SharePoint and Office 365 are some of the most widely used software tools in the world. Microsoft designed these products as an interconnected set of tools that help the modern office get things done faster and more efficiently. But how are they similar – or different from each other? What are some ways to use these tools and how can they compliment the work you do every day?
Commonalities Between SharePoint vs. Office 365
While there are more differences between SharePoint vs. Office 365 than similarities, we’ll start with what they have in common. The first and most obvious commonalities are the fact that these software products are designed to support today’s office applications.
Another similarity is that both have been released for a few years with multiple upgrades. In fact, there are multiple versions on the market that Microsoft supports to this day: SharePoint 2007, 2010, and 2013; and the Office 365 2011 version plus an upgrade in 2013.
Another similarity between SharePoint vs. Office 365 is that the software can be installed on local machines (on-premise) or in the cloud. When you start talking about on-premise or the cloud version of both types of software, some big differences start to emerge.
SharePoint vs. Office 365 -- Cloud vs. On-Premise
Any review of the differences between these two types of software programs must begin with the debate over cloud or on-premise applications. There are pros and cons related to both. For example, hosting on-premise means your organization will have local control over the software application. However, you will have the added expense of maintaining local servers to host the application.
Cloud services are generally viewed as less expensive than on-premise solutions. Security patches are updated more frequently, and organizations typically can scale up to add more users very quickly.
Now let’s dig into the core differences between SharePoint vs. Office 365 from a features perspective.
SharePoint vs. Office 365 – Features
First, think of Office 365 as the umbrella office product that offers a variety of productivity applications. While SharePoint can be purchased separately, it technically falls under the Office 365 umbrella of services.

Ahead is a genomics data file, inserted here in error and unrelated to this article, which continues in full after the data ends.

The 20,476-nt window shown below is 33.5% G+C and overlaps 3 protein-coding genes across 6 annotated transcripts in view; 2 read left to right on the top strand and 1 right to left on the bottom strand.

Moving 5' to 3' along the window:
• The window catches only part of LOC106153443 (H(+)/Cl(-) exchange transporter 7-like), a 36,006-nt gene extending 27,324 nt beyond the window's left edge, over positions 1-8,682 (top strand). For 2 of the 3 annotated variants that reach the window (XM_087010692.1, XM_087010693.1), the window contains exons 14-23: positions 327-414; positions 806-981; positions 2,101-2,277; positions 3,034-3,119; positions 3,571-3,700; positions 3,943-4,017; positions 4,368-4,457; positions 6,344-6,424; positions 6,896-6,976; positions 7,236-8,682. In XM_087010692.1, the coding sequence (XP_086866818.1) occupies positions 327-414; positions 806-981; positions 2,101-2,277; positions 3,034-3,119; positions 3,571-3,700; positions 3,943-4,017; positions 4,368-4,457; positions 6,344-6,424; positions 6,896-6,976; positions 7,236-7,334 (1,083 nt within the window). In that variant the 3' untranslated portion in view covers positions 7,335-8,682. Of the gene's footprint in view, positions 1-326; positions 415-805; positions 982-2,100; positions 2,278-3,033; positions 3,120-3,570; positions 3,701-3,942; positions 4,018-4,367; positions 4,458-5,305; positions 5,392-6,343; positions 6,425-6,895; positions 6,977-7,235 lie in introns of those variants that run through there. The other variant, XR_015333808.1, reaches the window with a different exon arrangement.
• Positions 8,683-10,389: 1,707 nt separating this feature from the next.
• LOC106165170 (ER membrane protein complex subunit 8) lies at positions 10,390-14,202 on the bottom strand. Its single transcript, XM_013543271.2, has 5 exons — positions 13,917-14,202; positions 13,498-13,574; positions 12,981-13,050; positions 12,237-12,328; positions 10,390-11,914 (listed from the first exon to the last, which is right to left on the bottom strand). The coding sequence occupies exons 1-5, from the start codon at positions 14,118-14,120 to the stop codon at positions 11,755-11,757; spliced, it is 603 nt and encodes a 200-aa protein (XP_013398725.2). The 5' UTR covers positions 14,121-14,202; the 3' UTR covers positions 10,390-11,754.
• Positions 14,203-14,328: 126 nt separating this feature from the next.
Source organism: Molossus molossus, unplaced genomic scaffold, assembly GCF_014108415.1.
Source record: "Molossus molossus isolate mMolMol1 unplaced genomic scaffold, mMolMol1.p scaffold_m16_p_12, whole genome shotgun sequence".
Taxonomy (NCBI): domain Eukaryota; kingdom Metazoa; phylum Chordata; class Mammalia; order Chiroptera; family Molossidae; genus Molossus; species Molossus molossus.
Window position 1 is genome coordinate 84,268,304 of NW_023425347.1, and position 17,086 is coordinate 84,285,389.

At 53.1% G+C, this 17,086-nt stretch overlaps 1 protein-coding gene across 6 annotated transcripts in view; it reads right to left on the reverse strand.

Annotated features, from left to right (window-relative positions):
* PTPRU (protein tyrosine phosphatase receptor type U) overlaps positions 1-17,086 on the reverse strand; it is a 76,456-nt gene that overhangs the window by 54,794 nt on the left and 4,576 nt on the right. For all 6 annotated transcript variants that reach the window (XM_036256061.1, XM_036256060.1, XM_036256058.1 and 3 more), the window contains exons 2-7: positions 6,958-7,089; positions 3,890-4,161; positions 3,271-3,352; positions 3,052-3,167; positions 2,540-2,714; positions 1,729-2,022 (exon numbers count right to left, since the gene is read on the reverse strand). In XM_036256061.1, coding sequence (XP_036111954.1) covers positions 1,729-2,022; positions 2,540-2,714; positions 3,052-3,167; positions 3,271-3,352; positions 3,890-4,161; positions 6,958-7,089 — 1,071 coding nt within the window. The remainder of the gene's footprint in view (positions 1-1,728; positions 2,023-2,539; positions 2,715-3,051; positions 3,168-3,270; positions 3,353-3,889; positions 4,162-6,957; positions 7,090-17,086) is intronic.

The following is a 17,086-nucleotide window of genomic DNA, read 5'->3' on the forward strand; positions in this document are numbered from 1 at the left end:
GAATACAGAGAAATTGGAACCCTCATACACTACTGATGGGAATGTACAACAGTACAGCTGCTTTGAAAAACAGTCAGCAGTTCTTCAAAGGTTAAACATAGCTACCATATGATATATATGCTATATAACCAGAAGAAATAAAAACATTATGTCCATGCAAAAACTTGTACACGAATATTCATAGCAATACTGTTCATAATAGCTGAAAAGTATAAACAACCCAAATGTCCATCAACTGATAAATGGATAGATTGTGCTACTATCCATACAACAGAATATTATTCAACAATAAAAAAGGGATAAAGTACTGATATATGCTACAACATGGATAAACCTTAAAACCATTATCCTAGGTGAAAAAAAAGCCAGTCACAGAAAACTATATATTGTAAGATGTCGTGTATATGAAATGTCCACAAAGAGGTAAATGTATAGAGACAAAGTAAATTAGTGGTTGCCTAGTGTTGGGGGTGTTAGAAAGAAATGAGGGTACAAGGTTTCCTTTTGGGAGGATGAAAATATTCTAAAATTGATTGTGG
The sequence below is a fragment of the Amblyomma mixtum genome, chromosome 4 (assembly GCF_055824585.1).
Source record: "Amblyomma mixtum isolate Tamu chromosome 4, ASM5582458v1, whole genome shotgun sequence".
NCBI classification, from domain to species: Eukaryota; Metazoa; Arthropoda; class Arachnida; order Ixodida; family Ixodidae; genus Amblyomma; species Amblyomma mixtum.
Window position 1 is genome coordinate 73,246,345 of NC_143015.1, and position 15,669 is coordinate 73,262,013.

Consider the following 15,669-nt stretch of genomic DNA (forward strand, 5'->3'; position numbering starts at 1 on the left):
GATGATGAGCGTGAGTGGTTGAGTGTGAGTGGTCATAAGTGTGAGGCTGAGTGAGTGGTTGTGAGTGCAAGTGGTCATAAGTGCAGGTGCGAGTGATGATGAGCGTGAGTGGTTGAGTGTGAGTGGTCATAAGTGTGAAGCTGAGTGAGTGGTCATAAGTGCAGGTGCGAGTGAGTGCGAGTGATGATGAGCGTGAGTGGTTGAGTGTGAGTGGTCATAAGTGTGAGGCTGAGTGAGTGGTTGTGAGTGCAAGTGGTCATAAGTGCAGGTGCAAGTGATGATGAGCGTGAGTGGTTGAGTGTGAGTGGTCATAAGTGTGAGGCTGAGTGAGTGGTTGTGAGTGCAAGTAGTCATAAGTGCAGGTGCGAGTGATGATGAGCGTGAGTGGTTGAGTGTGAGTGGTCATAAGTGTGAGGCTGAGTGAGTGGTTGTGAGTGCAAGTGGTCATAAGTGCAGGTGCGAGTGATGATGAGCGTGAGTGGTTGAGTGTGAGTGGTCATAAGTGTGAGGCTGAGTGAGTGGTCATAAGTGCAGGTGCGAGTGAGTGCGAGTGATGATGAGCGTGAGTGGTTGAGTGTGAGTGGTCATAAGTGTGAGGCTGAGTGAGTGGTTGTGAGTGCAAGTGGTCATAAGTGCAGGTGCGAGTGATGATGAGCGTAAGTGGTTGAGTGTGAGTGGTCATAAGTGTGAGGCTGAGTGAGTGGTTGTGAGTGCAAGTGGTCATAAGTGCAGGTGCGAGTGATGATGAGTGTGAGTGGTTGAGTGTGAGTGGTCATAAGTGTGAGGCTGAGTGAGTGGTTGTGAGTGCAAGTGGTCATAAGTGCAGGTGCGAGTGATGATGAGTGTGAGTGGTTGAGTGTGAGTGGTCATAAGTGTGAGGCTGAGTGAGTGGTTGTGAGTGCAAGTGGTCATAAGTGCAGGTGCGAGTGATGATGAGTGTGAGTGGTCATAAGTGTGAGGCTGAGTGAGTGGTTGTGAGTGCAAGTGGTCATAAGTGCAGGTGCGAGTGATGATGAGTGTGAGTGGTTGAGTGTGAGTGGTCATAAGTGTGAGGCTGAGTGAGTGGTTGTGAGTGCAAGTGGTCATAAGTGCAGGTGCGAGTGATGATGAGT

From a features perspective, there are differences between cloud and on-premise applications of both SharePoint and Office 365.
The cloud subscription to Office 365 offers Word, Excel, and PowerPoint, as well as Outlook email, Yammer for instant communications, Skype for video conferencing, and storage on OneDrive.
In a rudimentary way, you can think of Office 365 as a way to create documents, while SharePoint is the hub where you can store and communicate about them. SharePoint online is great if:
- You have a large organization that needs the ability to co-author documents.
- If you need tighter security and maintenance of larger files.
- If your organization is running a variety of projects that have separate work teams.
- Or even, if you need a content management site that requires customized workflows or configurable data types.
SharePoint is a sophisticated file repository and content management system that allows collaboration between large, dispersed teams. For smaller companies or organizations that don’t require complicated collaborations, Office 365 may provide exactly what you need.
We hope this brief article shed some light on the differences between SharePoint vs. Office 365.
To talk more about how these tools could benefit your organization, please don’t hesitate to contact the CWPS team.